Carlos Huertas scored an upset win for them in Race 1 at the Houston double-header in 2014, and while 2015 and 2016 yielded no wins, Tristan Vautier and Conor Daly gave them several strong runs – Vautier’s best finish was fourth in Race 2 at Detroit, while Daly finished second in Race 1 at Detroit, finished fourth at Watkins Glen, and scored a trio of sixth-place finishes at the Indianapolis Motor Speedway Road Course, Race 2 at Detroit, and the Mid-Ohio Sports Car Course.

And 2017 was set to possibly be the best year the team has ever had. Sebastien Bourdais gave the team a popular win in the season-opening Firestone Grand Prix of St. Petersburg, and then rookie Ed Jones scored back-to-back top tens – 10th and sixth – at St. Pete and the Toyota Grand Prix of Long Beach to start his career.

But, things started unraveling at the Indianapolis 500. Bourdais appeared set to be in the Fast Nine Pole Shootout during his first qualifying run – both of his first two laps were above 231 mph –  before his horrifying crash in Turn 2.

While Jones qualified an impressive 11th and finished an even more impressive third, results for the rest of the season became hard to come by – Jones only scored two more Top 10s, with a best result of seventh at Road America.

But, retooled for 2018, the Coyne team is a legitimate threat at the 102nd Running of the Indianapolis 500.

Bourdais, whose No. 18 Honda features new sponsorship from SealMaster and now ownership partners in Jimmy Vasser and James “Sulli” Sullivan, has a win already, again at St. Pete, and sits third in the championship.

And Bourdais may also be Honda’s best hope, given that he was the fastest Honda in qualifying – he’ll start fifth behind Ed Carpenter, Simon Pagenaud, Will Power, and Josef Newgarden.

“I think it speaks volumes about their work, their passion and their dedication to this program, Dale (Coyne), Jimmy (Vasser) and Sulli (James Sullivan) and everybody from top to bottom. I can’t thank them enough for the opportunity, for the support,” Bourdais said of the team’s effort.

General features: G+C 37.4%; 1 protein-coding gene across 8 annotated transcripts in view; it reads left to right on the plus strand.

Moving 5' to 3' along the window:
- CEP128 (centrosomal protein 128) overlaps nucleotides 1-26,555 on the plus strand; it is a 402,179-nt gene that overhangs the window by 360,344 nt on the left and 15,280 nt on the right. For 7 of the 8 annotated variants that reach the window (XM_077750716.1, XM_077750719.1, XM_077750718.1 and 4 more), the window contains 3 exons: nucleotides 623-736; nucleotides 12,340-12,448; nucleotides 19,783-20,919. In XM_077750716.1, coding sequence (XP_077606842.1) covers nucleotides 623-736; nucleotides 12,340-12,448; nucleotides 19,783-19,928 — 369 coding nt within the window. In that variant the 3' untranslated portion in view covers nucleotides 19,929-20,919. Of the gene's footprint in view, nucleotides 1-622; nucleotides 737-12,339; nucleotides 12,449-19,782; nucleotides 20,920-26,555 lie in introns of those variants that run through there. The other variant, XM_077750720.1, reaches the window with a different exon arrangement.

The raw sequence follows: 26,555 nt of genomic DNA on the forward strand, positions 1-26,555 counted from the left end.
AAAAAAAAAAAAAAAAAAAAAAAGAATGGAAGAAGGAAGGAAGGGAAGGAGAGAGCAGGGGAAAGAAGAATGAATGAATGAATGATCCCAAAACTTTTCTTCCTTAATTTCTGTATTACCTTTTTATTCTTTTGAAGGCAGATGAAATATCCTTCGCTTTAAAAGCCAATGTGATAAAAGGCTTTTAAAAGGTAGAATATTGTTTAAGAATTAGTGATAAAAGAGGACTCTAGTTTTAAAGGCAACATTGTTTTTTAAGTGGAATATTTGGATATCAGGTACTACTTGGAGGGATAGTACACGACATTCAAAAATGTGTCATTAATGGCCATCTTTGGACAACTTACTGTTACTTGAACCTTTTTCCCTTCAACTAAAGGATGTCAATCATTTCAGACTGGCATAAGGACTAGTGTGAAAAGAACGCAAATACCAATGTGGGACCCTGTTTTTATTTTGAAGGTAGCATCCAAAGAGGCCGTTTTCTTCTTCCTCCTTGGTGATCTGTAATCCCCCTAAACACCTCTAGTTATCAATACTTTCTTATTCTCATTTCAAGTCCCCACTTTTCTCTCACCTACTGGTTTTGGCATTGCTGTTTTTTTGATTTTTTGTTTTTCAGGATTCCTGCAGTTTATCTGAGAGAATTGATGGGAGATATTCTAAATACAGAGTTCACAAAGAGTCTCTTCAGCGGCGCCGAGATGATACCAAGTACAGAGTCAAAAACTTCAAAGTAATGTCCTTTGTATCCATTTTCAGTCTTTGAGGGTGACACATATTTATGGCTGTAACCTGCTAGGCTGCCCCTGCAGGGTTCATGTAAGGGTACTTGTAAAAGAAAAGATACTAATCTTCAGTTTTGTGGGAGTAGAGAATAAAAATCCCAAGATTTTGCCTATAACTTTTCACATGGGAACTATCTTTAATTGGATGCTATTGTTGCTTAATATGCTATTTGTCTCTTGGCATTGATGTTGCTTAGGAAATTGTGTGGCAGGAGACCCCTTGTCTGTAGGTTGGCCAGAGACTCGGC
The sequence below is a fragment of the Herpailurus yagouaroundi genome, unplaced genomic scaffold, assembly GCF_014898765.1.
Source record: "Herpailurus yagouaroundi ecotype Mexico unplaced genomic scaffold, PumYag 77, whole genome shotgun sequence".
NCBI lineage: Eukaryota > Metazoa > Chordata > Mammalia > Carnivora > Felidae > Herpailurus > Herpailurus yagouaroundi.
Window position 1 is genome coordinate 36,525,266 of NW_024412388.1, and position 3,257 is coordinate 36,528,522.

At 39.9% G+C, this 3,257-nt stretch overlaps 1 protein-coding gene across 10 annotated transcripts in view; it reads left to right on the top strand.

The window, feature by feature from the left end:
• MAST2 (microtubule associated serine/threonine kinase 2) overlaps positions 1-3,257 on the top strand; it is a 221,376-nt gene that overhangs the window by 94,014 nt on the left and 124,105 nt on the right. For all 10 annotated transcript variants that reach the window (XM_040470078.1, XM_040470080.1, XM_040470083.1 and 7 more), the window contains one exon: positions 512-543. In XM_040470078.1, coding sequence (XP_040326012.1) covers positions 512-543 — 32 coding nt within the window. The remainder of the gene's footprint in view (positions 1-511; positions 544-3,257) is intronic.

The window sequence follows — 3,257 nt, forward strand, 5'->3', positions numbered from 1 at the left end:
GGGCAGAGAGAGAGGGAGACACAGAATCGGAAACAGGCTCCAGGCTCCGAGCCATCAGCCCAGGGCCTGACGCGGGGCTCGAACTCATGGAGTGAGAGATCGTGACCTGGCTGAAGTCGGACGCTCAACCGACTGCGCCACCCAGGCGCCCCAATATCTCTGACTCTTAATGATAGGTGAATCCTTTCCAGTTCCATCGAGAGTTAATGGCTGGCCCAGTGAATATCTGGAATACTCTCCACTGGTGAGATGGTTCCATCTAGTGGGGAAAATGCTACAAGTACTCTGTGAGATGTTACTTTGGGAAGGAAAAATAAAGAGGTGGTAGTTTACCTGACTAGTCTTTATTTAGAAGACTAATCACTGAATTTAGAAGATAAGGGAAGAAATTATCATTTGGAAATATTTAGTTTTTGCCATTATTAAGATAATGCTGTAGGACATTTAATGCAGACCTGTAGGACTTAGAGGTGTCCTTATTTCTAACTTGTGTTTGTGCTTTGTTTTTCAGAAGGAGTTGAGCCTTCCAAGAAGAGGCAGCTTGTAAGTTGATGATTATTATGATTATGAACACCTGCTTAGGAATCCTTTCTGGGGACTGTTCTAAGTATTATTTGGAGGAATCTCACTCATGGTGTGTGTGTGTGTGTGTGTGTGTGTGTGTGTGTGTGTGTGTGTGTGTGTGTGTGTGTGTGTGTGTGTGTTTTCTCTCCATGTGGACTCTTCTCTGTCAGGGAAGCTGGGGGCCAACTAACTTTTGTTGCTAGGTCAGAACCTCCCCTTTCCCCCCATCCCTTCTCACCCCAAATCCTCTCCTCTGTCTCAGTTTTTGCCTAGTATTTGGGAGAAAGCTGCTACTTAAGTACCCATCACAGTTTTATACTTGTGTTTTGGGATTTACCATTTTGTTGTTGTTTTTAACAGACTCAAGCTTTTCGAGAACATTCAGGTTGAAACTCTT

Rookie Zachary Claman De Melo has been progressing nicely, and his Month of May has been very solid – he finished 12th at the INDYCAR Grand Prix on the IMS Road Course and qualified a strong 13th for the “500.”

“It’s been surreal to be here as rookie. I’m a bit at a loss for words,” Claman De Melo revealed after qualifying. “The fans, driving around this place, being with the team, everything is amazing. I have a great engineer, a great group of experienced mechanics at Dale Coyne Racing.”

While Conor Daly and Pippa Mann struggled in one-off entries, with Mann getting bumped out of the field in Saturday qualifying, Daly’s entry essentially puts three Coyne cars in the race – Daly’s No. 17 United States Air Force Honda is a Dale Coyne car that has been leased to Thom Burns Racing.

Rest assured, the days of Coyne being an “also ran” are long gone, and a Coyne car ending up in Victory Lane at the biggest race of the year would complete the Chicago Cubs analogy – the Cubs won a World Series title in 2016, and an Indy 500 triumph would be the crowning achievement in Coyne’s career.